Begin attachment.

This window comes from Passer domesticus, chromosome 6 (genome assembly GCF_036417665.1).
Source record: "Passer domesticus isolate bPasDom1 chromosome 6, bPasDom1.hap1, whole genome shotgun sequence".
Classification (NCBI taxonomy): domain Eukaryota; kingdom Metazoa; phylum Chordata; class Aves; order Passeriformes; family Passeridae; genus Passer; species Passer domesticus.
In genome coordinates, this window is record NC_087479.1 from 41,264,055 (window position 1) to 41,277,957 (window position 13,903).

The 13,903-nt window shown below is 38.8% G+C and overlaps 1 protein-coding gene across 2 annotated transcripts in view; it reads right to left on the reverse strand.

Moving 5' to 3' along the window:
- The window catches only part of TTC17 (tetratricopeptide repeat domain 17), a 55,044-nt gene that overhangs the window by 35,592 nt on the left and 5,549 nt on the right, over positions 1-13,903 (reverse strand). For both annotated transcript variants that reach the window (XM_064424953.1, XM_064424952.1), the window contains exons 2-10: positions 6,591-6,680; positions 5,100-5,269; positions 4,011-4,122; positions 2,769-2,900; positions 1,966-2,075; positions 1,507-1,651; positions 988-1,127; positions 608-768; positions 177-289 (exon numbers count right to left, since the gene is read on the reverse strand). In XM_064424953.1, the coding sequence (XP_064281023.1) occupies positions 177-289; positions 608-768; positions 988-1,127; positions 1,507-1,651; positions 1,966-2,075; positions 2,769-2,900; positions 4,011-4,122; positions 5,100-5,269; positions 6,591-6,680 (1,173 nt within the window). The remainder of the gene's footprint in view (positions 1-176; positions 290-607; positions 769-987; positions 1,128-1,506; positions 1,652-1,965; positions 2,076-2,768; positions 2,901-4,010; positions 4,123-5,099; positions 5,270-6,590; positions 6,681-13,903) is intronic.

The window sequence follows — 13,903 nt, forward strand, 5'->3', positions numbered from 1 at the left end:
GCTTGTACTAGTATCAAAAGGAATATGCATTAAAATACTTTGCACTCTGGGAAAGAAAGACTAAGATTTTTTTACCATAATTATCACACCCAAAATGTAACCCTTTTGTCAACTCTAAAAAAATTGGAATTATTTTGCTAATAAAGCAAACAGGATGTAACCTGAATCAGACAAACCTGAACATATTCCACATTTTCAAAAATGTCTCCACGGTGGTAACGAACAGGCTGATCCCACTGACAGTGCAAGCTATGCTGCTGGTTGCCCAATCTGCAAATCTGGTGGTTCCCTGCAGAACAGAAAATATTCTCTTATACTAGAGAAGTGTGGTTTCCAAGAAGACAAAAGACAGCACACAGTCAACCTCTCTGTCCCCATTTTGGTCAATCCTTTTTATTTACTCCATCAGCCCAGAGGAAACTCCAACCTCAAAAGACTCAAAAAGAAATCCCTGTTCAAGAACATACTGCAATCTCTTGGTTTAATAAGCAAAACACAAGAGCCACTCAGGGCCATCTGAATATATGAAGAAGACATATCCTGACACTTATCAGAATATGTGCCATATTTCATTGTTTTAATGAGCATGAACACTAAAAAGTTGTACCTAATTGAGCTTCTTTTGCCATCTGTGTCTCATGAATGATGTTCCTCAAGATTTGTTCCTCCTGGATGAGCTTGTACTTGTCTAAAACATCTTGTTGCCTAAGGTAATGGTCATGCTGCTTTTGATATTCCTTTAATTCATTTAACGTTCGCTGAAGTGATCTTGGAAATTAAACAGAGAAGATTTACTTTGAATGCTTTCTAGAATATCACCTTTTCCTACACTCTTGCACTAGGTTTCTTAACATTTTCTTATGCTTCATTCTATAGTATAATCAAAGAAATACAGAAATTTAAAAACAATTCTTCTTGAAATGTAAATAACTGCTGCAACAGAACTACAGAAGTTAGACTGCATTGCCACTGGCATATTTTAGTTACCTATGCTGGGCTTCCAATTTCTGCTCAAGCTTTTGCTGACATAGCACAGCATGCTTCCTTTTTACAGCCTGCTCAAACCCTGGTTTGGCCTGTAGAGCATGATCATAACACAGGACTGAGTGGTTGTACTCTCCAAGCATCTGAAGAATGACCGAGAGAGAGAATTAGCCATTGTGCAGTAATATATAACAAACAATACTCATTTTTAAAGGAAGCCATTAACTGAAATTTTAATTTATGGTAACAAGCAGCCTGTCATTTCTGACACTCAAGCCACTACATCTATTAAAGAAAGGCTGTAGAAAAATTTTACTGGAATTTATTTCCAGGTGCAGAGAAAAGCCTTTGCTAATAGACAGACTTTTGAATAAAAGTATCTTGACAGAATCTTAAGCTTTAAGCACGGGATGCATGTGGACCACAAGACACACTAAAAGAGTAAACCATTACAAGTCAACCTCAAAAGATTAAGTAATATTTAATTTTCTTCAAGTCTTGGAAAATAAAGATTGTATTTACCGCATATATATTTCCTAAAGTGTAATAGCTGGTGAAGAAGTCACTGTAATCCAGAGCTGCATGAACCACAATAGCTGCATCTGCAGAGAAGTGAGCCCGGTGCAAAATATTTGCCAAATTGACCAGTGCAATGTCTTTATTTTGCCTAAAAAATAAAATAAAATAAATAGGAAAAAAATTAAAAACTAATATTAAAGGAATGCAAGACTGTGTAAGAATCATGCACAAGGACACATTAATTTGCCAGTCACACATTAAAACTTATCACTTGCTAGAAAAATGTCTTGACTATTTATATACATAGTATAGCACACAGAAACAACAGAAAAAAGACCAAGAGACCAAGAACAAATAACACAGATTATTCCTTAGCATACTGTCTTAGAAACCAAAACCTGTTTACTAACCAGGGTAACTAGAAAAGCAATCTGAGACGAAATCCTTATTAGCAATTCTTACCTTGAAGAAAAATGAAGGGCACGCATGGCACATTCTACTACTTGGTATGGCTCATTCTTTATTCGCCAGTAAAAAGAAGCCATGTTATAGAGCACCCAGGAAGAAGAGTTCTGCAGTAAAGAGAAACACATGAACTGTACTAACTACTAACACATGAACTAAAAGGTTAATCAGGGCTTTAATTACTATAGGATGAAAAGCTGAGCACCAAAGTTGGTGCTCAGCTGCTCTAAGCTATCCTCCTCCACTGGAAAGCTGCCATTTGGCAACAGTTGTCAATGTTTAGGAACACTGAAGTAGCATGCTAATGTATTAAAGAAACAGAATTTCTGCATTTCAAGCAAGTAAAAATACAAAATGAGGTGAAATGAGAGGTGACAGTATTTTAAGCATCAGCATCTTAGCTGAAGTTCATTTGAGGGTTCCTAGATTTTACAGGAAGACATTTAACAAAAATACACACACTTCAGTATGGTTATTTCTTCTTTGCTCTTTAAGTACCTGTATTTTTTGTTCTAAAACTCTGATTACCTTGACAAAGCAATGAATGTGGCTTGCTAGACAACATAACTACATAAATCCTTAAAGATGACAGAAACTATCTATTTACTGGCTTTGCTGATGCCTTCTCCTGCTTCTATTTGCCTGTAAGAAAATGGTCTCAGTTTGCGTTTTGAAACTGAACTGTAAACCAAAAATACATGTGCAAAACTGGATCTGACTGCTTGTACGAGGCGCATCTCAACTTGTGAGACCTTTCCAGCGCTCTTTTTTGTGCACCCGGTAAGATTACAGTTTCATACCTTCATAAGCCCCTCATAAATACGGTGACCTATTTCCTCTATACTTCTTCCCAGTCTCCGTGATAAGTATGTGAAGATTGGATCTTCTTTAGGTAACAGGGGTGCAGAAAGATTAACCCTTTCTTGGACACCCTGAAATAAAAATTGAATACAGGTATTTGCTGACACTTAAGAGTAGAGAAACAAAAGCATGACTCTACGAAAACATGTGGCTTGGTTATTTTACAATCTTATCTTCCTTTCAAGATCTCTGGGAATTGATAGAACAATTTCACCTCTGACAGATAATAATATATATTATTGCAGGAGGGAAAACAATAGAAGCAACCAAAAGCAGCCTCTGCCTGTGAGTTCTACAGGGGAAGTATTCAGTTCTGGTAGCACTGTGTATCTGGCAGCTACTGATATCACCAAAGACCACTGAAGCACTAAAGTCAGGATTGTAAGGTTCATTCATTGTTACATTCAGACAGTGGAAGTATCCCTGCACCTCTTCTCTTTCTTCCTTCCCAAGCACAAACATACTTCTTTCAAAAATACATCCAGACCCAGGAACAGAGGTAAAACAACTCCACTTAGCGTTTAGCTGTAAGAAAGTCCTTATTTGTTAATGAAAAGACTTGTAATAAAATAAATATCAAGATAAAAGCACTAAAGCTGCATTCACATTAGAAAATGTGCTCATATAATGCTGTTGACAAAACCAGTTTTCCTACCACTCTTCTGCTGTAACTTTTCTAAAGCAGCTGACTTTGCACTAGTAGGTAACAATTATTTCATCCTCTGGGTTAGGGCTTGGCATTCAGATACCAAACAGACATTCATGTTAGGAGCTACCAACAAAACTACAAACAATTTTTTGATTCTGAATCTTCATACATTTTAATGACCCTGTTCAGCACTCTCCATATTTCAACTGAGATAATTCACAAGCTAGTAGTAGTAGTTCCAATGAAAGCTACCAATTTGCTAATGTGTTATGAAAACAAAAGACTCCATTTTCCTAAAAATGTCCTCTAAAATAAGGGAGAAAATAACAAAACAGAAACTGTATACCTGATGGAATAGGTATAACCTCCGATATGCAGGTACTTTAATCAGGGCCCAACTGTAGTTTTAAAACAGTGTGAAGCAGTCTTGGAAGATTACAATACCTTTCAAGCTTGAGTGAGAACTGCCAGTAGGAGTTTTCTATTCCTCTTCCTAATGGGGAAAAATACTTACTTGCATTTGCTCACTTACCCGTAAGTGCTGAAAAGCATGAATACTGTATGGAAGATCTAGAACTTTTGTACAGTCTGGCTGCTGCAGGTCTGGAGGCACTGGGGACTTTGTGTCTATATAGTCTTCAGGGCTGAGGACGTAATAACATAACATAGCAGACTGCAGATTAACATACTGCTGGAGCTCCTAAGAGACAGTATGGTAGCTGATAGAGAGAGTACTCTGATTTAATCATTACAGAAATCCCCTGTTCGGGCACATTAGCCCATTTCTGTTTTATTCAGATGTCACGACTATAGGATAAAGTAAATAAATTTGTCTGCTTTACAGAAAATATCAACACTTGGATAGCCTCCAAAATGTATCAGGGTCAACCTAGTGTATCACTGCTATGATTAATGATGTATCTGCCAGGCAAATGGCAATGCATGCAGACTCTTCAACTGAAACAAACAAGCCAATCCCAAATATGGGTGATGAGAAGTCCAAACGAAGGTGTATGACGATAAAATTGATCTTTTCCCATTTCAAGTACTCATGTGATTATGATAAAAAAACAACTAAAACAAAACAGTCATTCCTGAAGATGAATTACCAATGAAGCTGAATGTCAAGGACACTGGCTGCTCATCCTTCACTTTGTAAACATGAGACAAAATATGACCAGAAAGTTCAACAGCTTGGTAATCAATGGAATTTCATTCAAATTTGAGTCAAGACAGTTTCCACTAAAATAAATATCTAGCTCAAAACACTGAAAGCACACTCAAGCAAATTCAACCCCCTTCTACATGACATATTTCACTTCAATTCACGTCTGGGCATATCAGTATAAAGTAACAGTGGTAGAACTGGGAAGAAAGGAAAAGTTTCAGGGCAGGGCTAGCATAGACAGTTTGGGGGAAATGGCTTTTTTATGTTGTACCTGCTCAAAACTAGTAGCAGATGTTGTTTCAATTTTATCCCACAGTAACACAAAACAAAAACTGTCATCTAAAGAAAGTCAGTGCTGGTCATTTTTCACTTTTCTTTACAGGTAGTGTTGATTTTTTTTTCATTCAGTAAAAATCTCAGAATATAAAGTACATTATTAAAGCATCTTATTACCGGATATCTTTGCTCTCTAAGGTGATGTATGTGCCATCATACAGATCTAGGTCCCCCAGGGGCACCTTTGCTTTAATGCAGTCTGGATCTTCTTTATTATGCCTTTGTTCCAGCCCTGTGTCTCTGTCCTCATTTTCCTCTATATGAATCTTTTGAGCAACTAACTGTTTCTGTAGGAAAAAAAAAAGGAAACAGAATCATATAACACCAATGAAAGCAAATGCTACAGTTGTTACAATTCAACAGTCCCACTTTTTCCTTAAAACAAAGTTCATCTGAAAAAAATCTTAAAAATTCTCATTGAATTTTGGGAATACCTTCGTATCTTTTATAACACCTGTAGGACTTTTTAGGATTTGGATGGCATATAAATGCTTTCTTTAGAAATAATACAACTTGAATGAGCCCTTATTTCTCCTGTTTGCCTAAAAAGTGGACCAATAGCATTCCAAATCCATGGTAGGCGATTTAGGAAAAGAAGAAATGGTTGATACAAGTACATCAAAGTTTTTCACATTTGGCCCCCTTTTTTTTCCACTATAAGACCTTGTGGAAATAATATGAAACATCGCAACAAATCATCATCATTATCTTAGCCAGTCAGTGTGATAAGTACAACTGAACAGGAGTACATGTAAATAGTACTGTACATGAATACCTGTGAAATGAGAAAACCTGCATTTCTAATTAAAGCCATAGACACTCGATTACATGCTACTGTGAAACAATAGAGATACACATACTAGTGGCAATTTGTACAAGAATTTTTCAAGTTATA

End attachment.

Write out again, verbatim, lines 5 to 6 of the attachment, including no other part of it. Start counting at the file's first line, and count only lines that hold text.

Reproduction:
The 13,903-nt window shown below is 38.8% G+C and overlaps 1 protein-coding gene across 2 annotated transcripts in view; it reads right to left on the reverse strand.

Moving 5' to 3' along the window: